With almost 50 years of history, total knee replacement surgery is a very common and safe procedure for the treatment of severe arthritis. Approximately 1,000,000 knee replacements are performed annually worldwide. The main benefits of a successful total knee replacement are:

  1. Reduction of pain. The pain may be rapidly and dramatically reduced, usually eliminated.
  2. Recovery of mobility. With less effort, you may regain close to the original mobility of your knee.
  3. Improvement of quality of life. Your everyday activities and your social life may no longer be limited by pain and reduced mobility.

The positioning of knee prosthesis is achieved using special surgical instruments which prepare the bone for implanting the prosthesis (cutting blocks). When planning and performing a total knee replacement for patient surgeons have several options.

Conventionally, surgeons tended to use 2 dimensional X-ray images and a transparent template to decide about the size and placement of the artificial knee components. In conventional procedures the surgical instruments are the same for all patients. Also, conventional instrumentation doesn’t allow the surgeon to tailor the surgical procedure to each patient specifically. Depending on surgeon’s experiences, studies have shown that conventional knee replacement procedures is sometimes less precise than the preoperative planning.

To improve precision, a new technique is now available, which is called MyKnee. This new approach to preoperative planning utilizes 3 dimensional CT images to provide the surgeon with a customized, 3D template and instruments for every patient prior to surgery. MyKnee customizes knee replacement surgery to each and every patient. CT images of the patient’s knee are sent electronically to the manufacturer of the artificial components to analyze and design a cutting guide from the exact specifications of the patient’s knee. The preoperative plan is then sent electronically back to the surgeon for final approval. Once approved, Medacta creates the customized cutting guides for that particular patient’s knee in Switzerland and sends it along with the appropriate surgical tools to the surgeon for the procedure. MyKnee® is a surgical instrument which fits the patient’s knee accurately, because it is custom made.  As a consequence MyKnee technology potentially assures the following results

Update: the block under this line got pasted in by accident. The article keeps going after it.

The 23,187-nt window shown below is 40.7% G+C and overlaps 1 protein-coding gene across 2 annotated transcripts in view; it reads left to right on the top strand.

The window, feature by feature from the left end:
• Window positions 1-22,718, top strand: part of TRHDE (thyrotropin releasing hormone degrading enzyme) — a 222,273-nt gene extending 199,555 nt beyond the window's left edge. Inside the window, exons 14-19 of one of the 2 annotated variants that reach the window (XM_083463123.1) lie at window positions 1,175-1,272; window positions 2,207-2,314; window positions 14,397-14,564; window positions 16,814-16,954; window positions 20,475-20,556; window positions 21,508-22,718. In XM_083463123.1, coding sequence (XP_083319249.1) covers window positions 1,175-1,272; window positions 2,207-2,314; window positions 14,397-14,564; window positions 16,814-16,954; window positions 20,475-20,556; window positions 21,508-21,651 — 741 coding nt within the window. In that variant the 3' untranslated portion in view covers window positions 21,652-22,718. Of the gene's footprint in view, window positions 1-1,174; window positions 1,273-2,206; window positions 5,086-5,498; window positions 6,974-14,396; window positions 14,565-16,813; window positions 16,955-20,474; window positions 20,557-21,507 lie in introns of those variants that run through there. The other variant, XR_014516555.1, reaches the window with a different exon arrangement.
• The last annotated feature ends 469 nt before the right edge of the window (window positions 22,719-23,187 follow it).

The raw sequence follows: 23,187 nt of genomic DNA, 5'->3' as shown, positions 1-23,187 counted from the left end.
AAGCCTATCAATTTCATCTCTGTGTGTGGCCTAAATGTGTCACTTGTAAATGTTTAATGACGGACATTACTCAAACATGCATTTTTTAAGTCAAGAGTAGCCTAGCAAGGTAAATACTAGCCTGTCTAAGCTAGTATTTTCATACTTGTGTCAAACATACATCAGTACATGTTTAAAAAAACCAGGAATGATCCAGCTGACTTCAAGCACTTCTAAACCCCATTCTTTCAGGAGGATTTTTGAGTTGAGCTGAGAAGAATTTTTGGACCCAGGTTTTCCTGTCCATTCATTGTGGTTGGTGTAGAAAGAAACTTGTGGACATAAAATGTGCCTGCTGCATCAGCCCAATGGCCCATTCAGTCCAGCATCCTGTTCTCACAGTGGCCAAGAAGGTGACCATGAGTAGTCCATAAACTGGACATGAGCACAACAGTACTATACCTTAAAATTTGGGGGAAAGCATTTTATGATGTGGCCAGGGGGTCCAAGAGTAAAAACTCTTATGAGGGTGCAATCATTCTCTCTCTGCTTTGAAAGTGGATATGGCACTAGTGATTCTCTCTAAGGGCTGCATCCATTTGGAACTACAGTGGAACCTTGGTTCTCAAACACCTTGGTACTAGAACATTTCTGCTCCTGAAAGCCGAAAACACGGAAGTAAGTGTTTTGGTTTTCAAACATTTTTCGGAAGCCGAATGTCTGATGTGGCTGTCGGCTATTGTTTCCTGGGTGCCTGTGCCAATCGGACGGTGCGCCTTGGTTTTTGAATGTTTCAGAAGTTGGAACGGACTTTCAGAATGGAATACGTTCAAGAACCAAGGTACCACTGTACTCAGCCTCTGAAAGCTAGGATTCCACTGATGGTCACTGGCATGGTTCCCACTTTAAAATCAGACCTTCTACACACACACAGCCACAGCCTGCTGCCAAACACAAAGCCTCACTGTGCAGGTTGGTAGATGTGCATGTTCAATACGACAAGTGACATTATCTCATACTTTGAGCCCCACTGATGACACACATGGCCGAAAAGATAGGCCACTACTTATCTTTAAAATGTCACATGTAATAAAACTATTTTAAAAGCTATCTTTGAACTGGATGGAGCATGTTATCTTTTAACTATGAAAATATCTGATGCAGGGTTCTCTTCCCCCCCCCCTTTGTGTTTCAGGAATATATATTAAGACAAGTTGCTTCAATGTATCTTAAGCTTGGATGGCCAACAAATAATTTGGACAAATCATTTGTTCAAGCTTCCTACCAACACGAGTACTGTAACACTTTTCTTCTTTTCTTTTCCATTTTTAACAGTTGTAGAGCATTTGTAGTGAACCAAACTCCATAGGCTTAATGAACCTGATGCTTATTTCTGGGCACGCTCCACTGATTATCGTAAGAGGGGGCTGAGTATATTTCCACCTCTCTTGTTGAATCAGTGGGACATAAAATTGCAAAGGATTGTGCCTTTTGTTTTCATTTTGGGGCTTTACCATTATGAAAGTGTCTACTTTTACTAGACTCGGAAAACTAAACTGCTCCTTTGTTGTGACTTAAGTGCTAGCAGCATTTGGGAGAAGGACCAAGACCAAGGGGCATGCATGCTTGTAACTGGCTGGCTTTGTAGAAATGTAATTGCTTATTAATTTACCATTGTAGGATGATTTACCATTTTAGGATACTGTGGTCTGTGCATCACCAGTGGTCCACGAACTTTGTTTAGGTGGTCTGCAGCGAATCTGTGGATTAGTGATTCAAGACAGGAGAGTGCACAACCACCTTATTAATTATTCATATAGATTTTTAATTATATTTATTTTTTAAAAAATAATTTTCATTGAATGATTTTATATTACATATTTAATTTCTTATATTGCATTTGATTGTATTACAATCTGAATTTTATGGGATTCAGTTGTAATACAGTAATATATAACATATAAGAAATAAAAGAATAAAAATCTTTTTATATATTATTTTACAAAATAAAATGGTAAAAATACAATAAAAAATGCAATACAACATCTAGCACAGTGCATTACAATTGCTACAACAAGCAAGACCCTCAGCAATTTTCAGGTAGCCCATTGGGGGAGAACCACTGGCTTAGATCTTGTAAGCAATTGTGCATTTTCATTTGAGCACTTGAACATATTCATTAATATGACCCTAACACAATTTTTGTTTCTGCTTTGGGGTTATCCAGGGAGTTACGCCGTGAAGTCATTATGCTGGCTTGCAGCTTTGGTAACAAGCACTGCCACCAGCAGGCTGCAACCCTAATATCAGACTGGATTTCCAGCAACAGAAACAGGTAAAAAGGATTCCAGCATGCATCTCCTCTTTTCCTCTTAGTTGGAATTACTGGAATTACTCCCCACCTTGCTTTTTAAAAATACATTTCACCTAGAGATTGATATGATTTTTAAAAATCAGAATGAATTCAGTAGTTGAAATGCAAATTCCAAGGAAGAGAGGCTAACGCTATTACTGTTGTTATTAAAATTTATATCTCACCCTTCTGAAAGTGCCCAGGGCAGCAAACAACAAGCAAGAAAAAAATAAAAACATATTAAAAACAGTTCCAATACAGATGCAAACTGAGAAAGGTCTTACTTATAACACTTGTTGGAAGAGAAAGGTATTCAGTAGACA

1. More accurate positioning of the prosthesis. MyKnee® fits the shape of the knee accurately, allowing precise preparation of the bone for implanting the prosthesis. Each phase of the operation is planned by the surgeon prior to the operation by analysis of a tridimensional model of the knee and taking the patient’s condition into account. It has been proven that an accurate positioning results in increased survival of the prosthesis
  2. Improved balance and stability of your knee ligaments
  3. Less traumatic procedure. Conventional procedures require damaging anatomic structures (e.g. medullary canal) in order to position the surgical instruments used to implant the prosthesis. MyKnee® preserves these structures, allowing a dramatic decrease of blood loss and risk of embolism
  4. Faster operation. The use of the MyKnee® technology is very simple and straightforward. It potentially allows the surgeon to reduce the operating time, thus decreasing the time under anesthetic and the risk of infection[

The MyKnee® technology allows for a more accurate, faster and less traumatic total knee replacement, by the use of a surgical instrument tailored for the patient.

Total knee replacement
knee surgery sydney
Uni knee surgery sydney
Dr Stening’s knee surgical technique

If you decide to have a total knee replacement using MyKnee patient matched technology, we will ask you to have a diagnostic CT scan of your leg. Medacta® will create a plastic 3-dimensional model of your knee using the image from the diagnostic scan in order to help the surgeon select the best implant for you. Using the model of your knee, Medacta®, together with your surgeon, creates your personalized surgical instrument. Prior to the surgery, your surgeon will receive the MyKnee® instruments and a plastic replica of your knee. This will be analyzed by your surgeon to prepare accurately for your knee operation. The MyKnee® technology allows for a more accurate, faster and less traumatic individual total knee replacement, by the use of a surgical instrument tailored precisely for your knee.

Dr Stenings knee surgical technique